The second in a series of blogs where Georgina Copty, a representative of the Church of Ireland on the Irish Council of Churches, shares about her experience at the World Council of Churches earlier this year.
Perhaps you have never wondered what 4000 participants at the World Council of Churches look like. However, this was the challenge that the communication department at WCC gave to Wolf Nkole Helzle, a photographic artist. Helzle, was asked to run an onsite photo art project to present a visual image which captures the depth and breadth of the ecumenical family. Helzle took portraits of participants at the 11th Assembly and merged them together to form a single image. The completed work depicts one face to represent a unified global fellowship, but below the main portrait, each individual’s face is also presented in a smaller image. In other words, the face of the Assembly forms a visual representation of unity through diversity. In describing his work, Helzle said, “out of the many, the one face arises.” It was a fascinating and symbolic exercise to be involved in. I look nothing like the final image, and yet a part of me is there, merged with so many others to form an image where the whole is greater than the sum of its parts.
And what did this face of WCC have to say to the world? This is a good segue to something I wanted to talk about, the “message” of WCC. Every time the Assembly of the World Council of Churches meets, it releases a unique message to reflect the experience and atmosphere of the Assembly, and to inspire fellow churches in their work ahead. It is hoped that this message would travel far and wide, would be translated, discussed, dissected and used as a source of inspiration.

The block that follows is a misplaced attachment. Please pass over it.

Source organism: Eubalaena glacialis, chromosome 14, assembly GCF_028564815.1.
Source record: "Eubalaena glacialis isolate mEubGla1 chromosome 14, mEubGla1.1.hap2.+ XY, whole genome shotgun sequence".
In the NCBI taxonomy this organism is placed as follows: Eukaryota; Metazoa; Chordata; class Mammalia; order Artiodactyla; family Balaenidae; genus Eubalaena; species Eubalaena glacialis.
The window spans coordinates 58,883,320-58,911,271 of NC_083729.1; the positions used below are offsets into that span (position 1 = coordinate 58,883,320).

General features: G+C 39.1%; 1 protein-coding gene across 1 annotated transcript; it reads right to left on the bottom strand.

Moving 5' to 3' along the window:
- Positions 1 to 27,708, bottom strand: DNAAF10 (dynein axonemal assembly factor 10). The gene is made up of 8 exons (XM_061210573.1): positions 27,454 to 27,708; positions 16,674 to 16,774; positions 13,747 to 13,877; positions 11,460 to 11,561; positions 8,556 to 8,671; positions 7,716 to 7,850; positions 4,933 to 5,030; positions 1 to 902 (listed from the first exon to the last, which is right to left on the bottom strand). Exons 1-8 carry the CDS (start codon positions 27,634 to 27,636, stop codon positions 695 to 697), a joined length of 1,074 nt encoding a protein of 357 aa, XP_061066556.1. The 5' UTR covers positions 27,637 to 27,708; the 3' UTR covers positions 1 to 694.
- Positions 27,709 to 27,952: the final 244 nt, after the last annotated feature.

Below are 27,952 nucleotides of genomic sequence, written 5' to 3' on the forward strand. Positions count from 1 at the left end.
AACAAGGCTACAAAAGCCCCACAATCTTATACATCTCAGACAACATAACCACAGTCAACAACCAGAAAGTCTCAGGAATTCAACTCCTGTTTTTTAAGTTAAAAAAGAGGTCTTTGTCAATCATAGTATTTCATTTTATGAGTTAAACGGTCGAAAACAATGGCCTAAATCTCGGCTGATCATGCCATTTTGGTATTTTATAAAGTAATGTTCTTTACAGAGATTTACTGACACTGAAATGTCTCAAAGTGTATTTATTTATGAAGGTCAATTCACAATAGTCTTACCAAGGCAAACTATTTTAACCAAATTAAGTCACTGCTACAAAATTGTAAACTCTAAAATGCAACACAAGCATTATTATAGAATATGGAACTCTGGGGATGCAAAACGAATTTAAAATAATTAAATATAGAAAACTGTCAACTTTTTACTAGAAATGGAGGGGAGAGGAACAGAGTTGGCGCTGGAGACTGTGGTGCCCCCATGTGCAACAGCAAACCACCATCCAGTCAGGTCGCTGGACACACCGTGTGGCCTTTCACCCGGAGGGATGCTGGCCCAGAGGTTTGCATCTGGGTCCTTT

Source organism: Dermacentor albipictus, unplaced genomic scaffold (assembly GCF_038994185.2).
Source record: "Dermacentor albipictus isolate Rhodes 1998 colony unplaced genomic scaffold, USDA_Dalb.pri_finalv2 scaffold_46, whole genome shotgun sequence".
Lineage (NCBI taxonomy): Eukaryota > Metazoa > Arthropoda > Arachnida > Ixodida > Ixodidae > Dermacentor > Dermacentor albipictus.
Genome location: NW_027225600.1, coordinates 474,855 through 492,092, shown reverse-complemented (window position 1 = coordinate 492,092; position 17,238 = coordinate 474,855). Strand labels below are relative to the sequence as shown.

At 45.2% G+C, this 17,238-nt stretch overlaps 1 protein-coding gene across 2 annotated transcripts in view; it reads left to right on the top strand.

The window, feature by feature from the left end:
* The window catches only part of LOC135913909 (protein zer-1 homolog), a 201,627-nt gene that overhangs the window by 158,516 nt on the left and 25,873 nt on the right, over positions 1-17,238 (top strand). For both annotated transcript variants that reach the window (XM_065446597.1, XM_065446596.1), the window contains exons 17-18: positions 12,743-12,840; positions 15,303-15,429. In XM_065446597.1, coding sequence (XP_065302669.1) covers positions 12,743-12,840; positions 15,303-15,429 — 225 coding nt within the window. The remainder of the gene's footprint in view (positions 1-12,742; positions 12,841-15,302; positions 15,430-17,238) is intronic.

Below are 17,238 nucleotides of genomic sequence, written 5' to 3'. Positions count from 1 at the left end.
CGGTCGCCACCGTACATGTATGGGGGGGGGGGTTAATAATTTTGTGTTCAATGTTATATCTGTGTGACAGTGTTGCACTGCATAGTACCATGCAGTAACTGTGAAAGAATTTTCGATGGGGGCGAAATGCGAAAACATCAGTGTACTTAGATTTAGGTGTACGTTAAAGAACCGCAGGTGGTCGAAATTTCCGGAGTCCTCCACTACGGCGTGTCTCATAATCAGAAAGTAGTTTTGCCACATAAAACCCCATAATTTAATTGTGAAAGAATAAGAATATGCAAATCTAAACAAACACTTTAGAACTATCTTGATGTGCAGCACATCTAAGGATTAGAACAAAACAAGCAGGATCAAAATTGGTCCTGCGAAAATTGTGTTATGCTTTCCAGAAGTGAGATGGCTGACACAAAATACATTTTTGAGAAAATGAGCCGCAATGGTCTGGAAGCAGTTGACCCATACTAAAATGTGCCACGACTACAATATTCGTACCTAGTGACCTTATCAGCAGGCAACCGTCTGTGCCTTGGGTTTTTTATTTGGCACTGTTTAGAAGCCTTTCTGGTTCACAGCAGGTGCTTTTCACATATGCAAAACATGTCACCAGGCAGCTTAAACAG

The process of getting 4000 participants to express and agree on the things that they viewed as most important to share, was fascinating.
“If 4000 people could agree on a single message to the world, then surely there is hope that Christ’s church can continue to increase its strength as a united front, to speak in a stronger voice, to usher change and advocate justice for a broken world.
Plenary Session discussing “the Message.”
The final message is two pages long but the overall sentiment is “a call to act together.” The main inspiration behind it comes from 2 Corinthians 5:14, which points out how the love of Christ compels us. This of course echoes the overall theme of the Assembly, that Christ’s love moves the world to reconciliation and unity. WCC states “we entrust this message now to you, asking you to hand it on to all Christians and people of goodwill, that together we might unite in discovering how Christ’s love moves the world to reconciliation and unity.”
One of the crucial aspects the message addresses is the climate crisis. The message states that people and countries face “catastrophes arising directly from an irresponsible and broken relationship with creation that has led to ecological injustice and climate crisis.” This is particularly important to amplify right now during COP27. The climate crisis was central to many of the conversations and plenary meetings. The youth delegates were particularly proactive on the issue and vocalised some of the most passionate arguments in favour of the Church playing a more pivotal role in the matter. The climate crisis is an issue that impacts the entire world. WCC entrusted the message to its member churches. Let us take our responsibilities seriously and play our role on the global stage as a unified strong voice to fight climate injustice.
Georgina at the entrance of the Assembly